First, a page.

# Bayesian Estimation of Differential Equations

Most of the scientific community deals with the basic problem of trying to mathematically model the reality around them and this often involves dynamical systems. The general trend to model these complex dynamical systems is through the use of differential equations. Differential equation models often have non-measurable parameters. The popular “forward-problem” of simulation consists of solving the differential equations for a given set of parameters, the “inverse problem” to simulation, known as parameter estimation, is the process of utilizing data to determine these model parameters. Bayesian inference provides a robust approach to parameter estimation with quantified uncertainty.

using Turing, Distributions, DifferentialEquations

# Import MCMCChain, Plots, and StatsPlots for visualizations and diagnostics.
using MCMCChains, Plots, StatsPlots

# Set a seed for reproducibility.
using Random
Random.seed!(14);


## The Lotka-Volterra Model

The Lotka–Volterra equations, also known as the predator–prey equations, are a pair of first-order nonlinear differential equations, frequently used to describe the dynamics of biological systems in which two species interact, one as a predator and the other as prey. The populations change through time according to the pair of equations:

$$\frac{dx}{dt} = (\alpha - \beta y)x$$

$$\frac{dy}{dt} = (\delta x - \gamma)y$$

function lotka_volterra(du,u,p,t)
x, y = u
α, β, γ, δ  = p
du[1] = (α - β*y)x # dx =
du[2] = (δ*x - γ)y # dy =
end
p = [1.5, 1.0, 3.0, 1.0]
u0 = [1.0,1.0]
prob1 = ODEProblem(lotka_volterra,u0,(0.0,10.0),p)
sol = solve(prob1,Tsit5())
plot(sol)


We'll generate the data to use for the parameter estimation from simulation. With the saveat argument we specify that the solution is stored only at 0.1 time units. To make the data look more realistic, we add random noise using the function randn.

sol1 = solve(prob1,Tsit5(),saveat=0.1)
odedata = Array(sol1) + 0.8 * randn(size(Array(sol1)))
plot(sol1, alpha = 0.3, legend = false); scatter!(sol1.t, odedata')


## Direct Handling of Bayesian Estimation with Turing

Previously, functions in Turing and DifferentialEquations were not inter-composable, so Bayesian inference of differential equations needed to be handled by another package called DiffEqBayes.jl (note that DiffEqBayes works also with CmdStan.jl, Turing.jl, DynamicHMC.jl and ApproxBayes.jl - see the DiffEqBayes docs for more info).

From now on however, Turing and DifferentialEquations are completely composable and we can write of the differential equation inside a Turing @model and it will just work. Therefore, we can rewrite the Lotka Volterra parameter estimation problem with a Turing @model interface as below:

Turing.setadbackend(:forwarddiff)

@model function fitlv(data, prob1)
σ ~ InverseGamma(2, 3) # ~ is the tilde character
α ~ truncated(Normal(1.5,0.5),0.5,2.5)
β ~ truncated(Normal(1.2,0.5),0,2)
γ ~ truncated(Normal(3.0,0.5),1,4)
δ ~ truncated(Normal(1.0,0.5),0,2)

p = [α,β,γ,δ]
prob = remake(prob1, p=p)
predicted = solve(prob,Tsit5(),saveat=0.1)

for i = 1:length(predicted)
data[:,i] ~ MvNormal(predicted[i], σ)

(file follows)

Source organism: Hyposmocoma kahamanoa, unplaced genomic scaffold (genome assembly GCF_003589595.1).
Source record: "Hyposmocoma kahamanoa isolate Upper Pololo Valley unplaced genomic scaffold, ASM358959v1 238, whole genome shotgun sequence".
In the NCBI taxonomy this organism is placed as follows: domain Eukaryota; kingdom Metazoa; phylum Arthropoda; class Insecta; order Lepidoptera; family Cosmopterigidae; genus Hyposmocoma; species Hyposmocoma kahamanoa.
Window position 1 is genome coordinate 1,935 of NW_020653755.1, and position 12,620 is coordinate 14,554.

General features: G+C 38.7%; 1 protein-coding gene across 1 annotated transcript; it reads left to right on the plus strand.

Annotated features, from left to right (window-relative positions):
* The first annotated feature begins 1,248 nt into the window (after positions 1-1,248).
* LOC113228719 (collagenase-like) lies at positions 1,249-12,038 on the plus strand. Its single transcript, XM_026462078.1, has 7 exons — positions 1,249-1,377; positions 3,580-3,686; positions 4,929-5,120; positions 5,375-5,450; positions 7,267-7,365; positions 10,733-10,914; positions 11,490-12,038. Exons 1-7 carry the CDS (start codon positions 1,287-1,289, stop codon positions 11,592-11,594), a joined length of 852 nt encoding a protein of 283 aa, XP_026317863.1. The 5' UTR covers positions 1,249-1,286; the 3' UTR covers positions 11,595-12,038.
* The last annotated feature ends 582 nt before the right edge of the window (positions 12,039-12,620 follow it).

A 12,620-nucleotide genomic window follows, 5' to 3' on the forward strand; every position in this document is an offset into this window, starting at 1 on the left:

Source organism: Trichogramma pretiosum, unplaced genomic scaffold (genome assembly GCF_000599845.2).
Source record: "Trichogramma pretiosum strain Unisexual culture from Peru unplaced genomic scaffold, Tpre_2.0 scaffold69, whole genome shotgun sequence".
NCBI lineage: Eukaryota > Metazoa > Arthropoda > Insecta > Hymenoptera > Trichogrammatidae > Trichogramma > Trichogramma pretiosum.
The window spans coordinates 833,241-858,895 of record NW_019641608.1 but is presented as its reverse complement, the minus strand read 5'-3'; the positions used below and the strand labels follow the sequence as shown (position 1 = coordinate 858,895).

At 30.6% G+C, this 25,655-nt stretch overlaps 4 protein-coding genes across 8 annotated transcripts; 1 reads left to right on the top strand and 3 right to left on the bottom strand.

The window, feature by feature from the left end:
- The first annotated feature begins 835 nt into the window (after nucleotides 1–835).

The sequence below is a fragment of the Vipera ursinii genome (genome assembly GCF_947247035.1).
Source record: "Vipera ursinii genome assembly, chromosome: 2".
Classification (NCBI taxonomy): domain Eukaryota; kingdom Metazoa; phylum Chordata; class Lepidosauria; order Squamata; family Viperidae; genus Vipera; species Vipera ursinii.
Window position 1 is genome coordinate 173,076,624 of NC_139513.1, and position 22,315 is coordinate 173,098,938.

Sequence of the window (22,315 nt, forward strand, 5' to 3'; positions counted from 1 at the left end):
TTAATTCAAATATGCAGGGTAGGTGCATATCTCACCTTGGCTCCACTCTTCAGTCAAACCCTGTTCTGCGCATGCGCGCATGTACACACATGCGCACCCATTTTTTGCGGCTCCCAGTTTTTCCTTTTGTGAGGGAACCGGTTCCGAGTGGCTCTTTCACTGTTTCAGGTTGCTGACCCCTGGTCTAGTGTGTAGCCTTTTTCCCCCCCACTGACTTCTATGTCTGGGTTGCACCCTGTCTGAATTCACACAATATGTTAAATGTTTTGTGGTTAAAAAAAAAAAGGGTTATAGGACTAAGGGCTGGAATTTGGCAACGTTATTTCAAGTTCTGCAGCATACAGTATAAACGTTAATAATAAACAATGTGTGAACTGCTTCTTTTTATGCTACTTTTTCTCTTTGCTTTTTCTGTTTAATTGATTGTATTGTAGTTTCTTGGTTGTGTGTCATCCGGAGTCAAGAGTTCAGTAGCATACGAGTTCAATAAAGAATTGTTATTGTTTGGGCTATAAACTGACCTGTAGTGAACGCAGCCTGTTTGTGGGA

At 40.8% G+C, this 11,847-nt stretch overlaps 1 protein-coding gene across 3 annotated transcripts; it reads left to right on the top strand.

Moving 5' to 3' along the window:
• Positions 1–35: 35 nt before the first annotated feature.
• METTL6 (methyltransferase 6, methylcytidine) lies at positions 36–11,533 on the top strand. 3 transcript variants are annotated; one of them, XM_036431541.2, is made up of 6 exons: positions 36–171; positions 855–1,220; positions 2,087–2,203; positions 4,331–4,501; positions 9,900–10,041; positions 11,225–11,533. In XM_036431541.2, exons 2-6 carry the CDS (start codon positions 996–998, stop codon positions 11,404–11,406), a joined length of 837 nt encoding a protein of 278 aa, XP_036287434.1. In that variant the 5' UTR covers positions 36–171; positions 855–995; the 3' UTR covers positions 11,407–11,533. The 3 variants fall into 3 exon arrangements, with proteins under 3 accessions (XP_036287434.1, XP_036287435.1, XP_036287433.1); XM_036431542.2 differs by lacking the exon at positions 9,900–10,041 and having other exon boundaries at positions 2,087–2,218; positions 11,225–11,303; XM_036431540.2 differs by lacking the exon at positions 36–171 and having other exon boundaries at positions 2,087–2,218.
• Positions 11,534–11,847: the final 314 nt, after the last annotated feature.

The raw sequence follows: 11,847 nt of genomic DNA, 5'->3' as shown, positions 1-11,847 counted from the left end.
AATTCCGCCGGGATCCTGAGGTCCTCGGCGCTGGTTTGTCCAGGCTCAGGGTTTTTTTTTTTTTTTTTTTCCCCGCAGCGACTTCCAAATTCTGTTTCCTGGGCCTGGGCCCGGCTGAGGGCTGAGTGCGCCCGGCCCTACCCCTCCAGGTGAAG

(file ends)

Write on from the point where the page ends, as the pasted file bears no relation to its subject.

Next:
end
end

model = fitlv(odedata, prob1)

# This next command runs 3 independent chains without using multithreading.
chain = mapreduce(c -> sample(model, NUTS(.65),1000), chainscat, 1:3)

Chains MCMC chain (1000×17×3 Array{Float64,3}):

Iterations        = 1:1000
Thinning interval = 1
Chains            = 1, 2, 3
Samples per chain = 1000
parameters        = α, β, γ, δ, σ
internals         = acceptance_rate, hamiltonian_energy, hamiltonian_energy
_error, is_accept, log_density, lp, max_hamiltonian_energy_error, n_steps,
nom_step_size, numerical_error, step_size, tree_depth

Summary Statistics
parameters      mean       std   naive_se      mcse        ess      rhat
Symbol   Float64   Float64    Float64   Float64    Float64   Float64

α    1.2120    0.4926     0.0090    0.0911     6.0574   11.8201
β    1.0672    0.1639     0.0030    0.0098   288.9165    1.0360
γ    2.8014    0.2742     0.0050    0.0208    46.5485    1.0915
δ    0.9538    0.0904     0.0017    0.0056   124.1565    1.0487
σ    1.2712    0.6531     0.0119    0.1205     6.0766    9.8804

Quantiles
parameters      2.5%     25.0%     50.0%     75.0%     97.5%
Symbol   Float64   Float64   Float64   Float64   Float64

α    0.5013    0.5243    1.5228    1.5737    1.6590
β    0.6738    1.0262    1.0815    1.1337    1.4402
γ    2.0953    2.6893    2.8377    2.9643    3.2437
δ    0.8076    0.8993    0.9435    0.9901    1.1873
σ    0.7482    0.7989    0.8394    2.1115    2.3534


The estimated parameters are close to the desired parameter values. We can also check that the chains have converged in the plot.

plot(chain)


### Data retrodiction

In Bayesian analysis it is often useful to retrodict the data, i.e. generate simulated data using samples from the posterior distribution, and compare to the original data (see for instance section 3.3.2 - model checking of McElreath's book "Statistical Rethinking"). Here, we solve again the ODE using the output in chain, for 300 randomly picked posterior samples. We plot this ensemble of solutions to check if the solution resembles the data.

pl = scatter(sol1.t, odedata');